I've always felt that one of my best tricks of the trade is to take away a boring verb and replace it with a strong action verb. For example, no one wants to read that, "The dog was sleepy." However, if you take away "was" and turn sleepy into the adjective before the noun, there is no limit to what you can write.
Writers can be typical:
The sleepy dog curled into itself under the desk.
Or include more action:
The sleepy dog defied slumber by lurching at the unsuspecting human trying to pet it.
Maybe even add some creativity:
The sleepy dog stretched its paws and signaled the spacecraft to retrieve it from earth.
No matter what you decide to do with the sleepy dog, removing the be verb frees you up to create a story behind the image.
Therefore, my first trick along the writer's journey is to find ways to eliminate those boring be verbs and replace them with action verbs. I've even held mock funerals in my class, where we take index cards and bury the words in the school yard.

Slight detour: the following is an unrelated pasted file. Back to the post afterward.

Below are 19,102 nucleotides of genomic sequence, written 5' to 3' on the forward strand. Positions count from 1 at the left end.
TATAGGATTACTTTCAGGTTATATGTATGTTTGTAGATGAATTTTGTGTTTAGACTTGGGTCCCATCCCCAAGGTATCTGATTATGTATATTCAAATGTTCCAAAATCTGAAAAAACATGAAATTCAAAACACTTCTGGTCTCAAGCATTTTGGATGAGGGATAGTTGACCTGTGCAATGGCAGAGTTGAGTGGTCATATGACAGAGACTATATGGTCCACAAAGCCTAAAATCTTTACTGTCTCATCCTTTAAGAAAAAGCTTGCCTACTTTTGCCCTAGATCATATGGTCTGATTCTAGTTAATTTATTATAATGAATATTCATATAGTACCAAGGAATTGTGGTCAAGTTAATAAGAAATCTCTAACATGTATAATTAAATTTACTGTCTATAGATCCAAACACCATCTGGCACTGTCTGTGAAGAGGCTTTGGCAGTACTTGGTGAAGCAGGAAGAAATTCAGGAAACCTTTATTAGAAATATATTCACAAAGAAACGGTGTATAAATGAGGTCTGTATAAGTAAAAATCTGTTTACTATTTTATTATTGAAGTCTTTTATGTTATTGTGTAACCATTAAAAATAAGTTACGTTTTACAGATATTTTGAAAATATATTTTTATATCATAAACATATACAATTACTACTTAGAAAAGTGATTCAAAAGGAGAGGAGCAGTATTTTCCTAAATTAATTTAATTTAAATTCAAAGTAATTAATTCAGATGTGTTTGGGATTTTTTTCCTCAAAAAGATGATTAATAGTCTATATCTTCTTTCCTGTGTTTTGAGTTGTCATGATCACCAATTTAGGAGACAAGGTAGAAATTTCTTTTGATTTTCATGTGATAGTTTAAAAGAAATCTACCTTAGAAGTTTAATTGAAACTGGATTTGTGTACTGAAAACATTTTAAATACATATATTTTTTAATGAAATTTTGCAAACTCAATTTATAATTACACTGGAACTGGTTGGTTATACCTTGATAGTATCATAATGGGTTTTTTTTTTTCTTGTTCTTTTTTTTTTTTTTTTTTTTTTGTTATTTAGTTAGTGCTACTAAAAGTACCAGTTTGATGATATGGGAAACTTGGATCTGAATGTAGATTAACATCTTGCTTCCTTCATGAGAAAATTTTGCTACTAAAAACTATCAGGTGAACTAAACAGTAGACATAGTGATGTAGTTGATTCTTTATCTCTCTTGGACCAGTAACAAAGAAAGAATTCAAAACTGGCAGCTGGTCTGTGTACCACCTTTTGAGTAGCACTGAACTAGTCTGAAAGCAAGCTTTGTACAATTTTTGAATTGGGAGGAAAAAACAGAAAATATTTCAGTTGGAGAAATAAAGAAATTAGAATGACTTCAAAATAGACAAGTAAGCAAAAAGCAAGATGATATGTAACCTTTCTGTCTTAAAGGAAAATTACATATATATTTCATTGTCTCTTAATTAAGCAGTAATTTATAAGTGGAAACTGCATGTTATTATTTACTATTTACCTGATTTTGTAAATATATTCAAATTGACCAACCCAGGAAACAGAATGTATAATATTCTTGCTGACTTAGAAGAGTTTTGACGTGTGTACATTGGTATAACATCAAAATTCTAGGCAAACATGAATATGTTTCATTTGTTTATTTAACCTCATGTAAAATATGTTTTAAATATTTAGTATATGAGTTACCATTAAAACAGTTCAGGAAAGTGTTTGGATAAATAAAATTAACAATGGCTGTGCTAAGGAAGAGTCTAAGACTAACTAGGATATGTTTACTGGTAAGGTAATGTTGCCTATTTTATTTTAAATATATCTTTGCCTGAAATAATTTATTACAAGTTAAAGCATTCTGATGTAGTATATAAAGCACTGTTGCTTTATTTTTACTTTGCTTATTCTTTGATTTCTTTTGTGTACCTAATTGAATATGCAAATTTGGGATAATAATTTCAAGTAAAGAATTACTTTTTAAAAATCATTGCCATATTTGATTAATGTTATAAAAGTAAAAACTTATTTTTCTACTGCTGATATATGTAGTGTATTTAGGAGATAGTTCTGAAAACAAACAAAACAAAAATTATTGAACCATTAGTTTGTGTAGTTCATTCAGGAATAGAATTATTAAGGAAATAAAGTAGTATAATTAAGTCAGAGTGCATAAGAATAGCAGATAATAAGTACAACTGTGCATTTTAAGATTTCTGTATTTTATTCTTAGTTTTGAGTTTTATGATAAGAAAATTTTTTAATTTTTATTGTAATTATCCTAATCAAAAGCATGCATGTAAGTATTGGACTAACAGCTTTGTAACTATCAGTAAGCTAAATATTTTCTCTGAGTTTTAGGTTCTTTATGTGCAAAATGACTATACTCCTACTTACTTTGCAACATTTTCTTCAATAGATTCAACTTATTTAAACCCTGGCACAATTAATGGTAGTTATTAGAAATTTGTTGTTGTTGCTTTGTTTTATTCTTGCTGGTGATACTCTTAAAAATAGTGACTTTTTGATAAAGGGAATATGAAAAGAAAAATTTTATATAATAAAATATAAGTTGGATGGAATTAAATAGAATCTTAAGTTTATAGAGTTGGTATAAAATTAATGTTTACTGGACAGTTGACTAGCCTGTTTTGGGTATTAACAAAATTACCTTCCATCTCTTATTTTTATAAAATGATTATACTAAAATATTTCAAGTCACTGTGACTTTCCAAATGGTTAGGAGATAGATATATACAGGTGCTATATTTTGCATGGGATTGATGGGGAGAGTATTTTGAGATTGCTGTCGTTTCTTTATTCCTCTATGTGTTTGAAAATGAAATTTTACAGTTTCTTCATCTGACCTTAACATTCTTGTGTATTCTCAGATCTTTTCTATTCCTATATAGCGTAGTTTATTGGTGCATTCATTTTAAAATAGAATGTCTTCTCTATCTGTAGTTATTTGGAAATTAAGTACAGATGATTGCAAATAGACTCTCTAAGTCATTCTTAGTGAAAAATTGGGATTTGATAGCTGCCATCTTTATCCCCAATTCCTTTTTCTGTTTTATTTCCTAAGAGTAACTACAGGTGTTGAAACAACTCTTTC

We give a teary goodbye to our friends who were always there for us in our writing slumps. Does anyone, *sniff* want to say some parting words to *sniff* our friends? Make sure you remember to bring the box of tissues outside with you for this is a truly sad moment.
Students take turns saying a few words, digging small holes with a shovel, and burying the following friends:
After the funeral, we go inside to answer a prompt without using our friends. Sure. There is a time to use these words, but students must learn how not to use them before they can add a few be verbs back into their writing.
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